Rocking fillers: Live music Christmas gift guide
Classic concert posters
Is there anything in the history of rock music art as magnificent as Kate Burness’s poster for the Stones’ 1973 show at Cardiff Castle, depicting a dragon with an unfortunate case of Mick Jagger-mouth?
This particular print is sadly sold out, but there are plenty more to choose from at Classic Posters, including the Doors, the Grateful Dead, Pink Floyd, Bob Dylan, the Beatles and the Who.
No Pasta No Show
No Pasta No Show: My 40 Years of Live Music in Italy, Barley Arts founder Claudio Trotta’s new autobiography, is part memoir by a promoter responsible for more than 15,000 live events over five decades, and part history of the Italian concert business.
Sleep Safe tape
At your tenth show this week? In a dingy basement surrounded by drunk students when you’d much rather be at home in bed with your wife/husband/cuddle pillow? Treat yourself to 40 winks mid-gig with these extremely convincing stick-on fake eyes.
Just £5 from Wish.com… for the agent who has everything.
Dean Budnick and Josh Baron’s Ticket Masters – subtitled The Rise of the Concert Industry and How the Public Got Scalped – chronicles the history and growth of the modern live music industry, with a particular focus on the changing, often controversial, ticketing market.
A 2011 Maclean’s review calls the book a “fascinating insider’s portrait of the music business once all of the pulsing lights, fog machines and sound equipment have been turned off”.
Wanted to be a rock star but lacked the musical talent? Never fear: Dan Wieden’s Musical Ruler offers you the chance to “become a musician in just a few hours!”
For just £5.99, the stationery maestro will guide you through “the highs, the lows and a variety of twanging thrills” of “modern ruler playing” – perfect for the failed musician in your life.
Isolate ear plugs
Starting at just £24.99, Flare Audio’s aluminium Isolate ear protectors promise to shield your ear drums from permanent hearing damage by blocking loud noise – such as live music – while still allowing you to ‘hear’ in detail through bone conduction.
Muse’s tour director, Glen Rowe, describes them as “bloody brilliant”, while legendary producer Tony Visconti (Bowie/T. Rex/Morrissey) says they’re “the best plugs I’ve ever used”. High praise indeed.
Desk Tape Series
If you want to raise money for a worthy music-related cause this Christmas, you could do worse than ARCA’s Desk Tape Series.
ARCA advocates for road crew, which it describes as the “backbone of Australian music”, especially those in crisis. All proceeds from the sale of the recordings will be used to assist road crew: The roadie who worked on the show will receive 80% of the profit, with 20% being retained by ARCA for its charitable Roadies Fund.
Emperor Palpatine mask
What better way to celebrate ILMC’s close encounters-themed 30th anniversary than with this truly horrifying silicone mask of the most evil man in the galaxy, Star Wars’s Darth Sidious/Sheev Palpatine?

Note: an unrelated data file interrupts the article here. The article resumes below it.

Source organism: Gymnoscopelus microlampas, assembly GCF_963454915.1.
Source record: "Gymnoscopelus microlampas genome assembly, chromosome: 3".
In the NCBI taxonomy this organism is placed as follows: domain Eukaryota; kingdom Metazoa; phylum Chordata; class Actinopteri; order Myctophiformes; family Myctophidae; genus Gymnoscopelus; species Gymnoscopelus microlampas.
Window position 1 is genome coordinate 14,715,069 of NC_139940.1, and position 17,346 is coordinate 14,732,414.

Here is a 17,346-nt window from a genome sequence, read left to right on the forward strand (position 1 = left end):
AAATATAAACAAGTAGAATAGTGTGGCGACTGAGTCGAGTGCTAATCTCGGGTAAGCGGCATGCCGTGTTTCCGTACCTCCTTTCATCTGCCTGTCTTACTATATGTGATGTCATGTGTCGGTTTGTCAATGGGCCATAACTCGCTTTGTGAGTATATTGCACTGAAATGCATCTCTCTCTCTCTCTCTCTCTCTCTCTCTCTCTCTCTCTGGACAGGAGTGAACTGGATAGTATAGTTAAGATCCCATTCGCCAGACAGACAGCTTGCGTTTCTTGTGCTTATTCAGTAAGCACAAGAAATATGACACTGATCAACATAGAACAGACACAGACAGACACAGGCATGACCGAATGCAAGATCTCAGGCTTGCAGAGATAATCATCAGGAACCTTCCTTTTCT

It’s yours for just £517.90 from Ireland’s Madhouse FX Studio. Just make sure you let your colleagues know if you’ve ordered one – one Sith lord in the Royal Garden Hotel is probably more than enough…
Shameless plug: IQ Magazine
Not yet a subscriber to the only essential magazine for the international live music business? There’s still time to get your order in before Christmas, making sure you keep on top of the all latest live music industry news, features and insights throughout 2018.
Pyrotechnic ban comes into force in UK
Possessing fireworks, flares or other pyrotechnics at music festivals and concerts is now illegal in Britain.
The Policing and Crime Bill 2017, which comes into force today, includes a section prohibiting the “possession of pyrotechnic articles at musical events”, a measure long campaigned for by the UK live music industry.
A “pyrotechnic article” is defined as “an article that contains explosive substances, or an explosive mixture of substances, designed to produce heat, light, sound, gas or smoke, or a combination of such effects, through self-sustained exothermic chemical reactions”, with the notable exception of matches.
The maximum sentence for violation of the new law, which brings live music in line with a similar ban at sporting events, is 51 weeks in prison. Artists and event promoters are excepted.
Flare smashes Kickstarter goal by nearly £200,000
Audio manufacturer Flare Audio is celebrating its second major Kickstarter success after smashing its £25,000 funding goal for its new Isolate ear protectors.
At the time of writing, and with nine days to go, the West Sussex-based company has raised – wait for it – £222,757 from 4,494 backers for the memory-foam earbuds, which it says provide a “long overdue solution for any music and events professional who works in loud sound environments” by blocking low frequencies more effectively than traditional hearing protection.
“I designed Flare Isolate with your listening pleasure in mind,” explains Flare founder Davies Roberts. “By using our own patent-pending technology I discovered that I could create ear protectors that don’t absorb sound – they block it, giving the user the sensation that they have simply lowered the volume.
“Using Flare Isolate at a concert is really something else. You can hear every instrument, every detail at a safe low level like never before.”
Last year, Flare – previously known only as a pro loudspeaker manufacturer – successfully funding its first consumer headphone product using Kickstarter, raising £177,277 from 1,260 backers.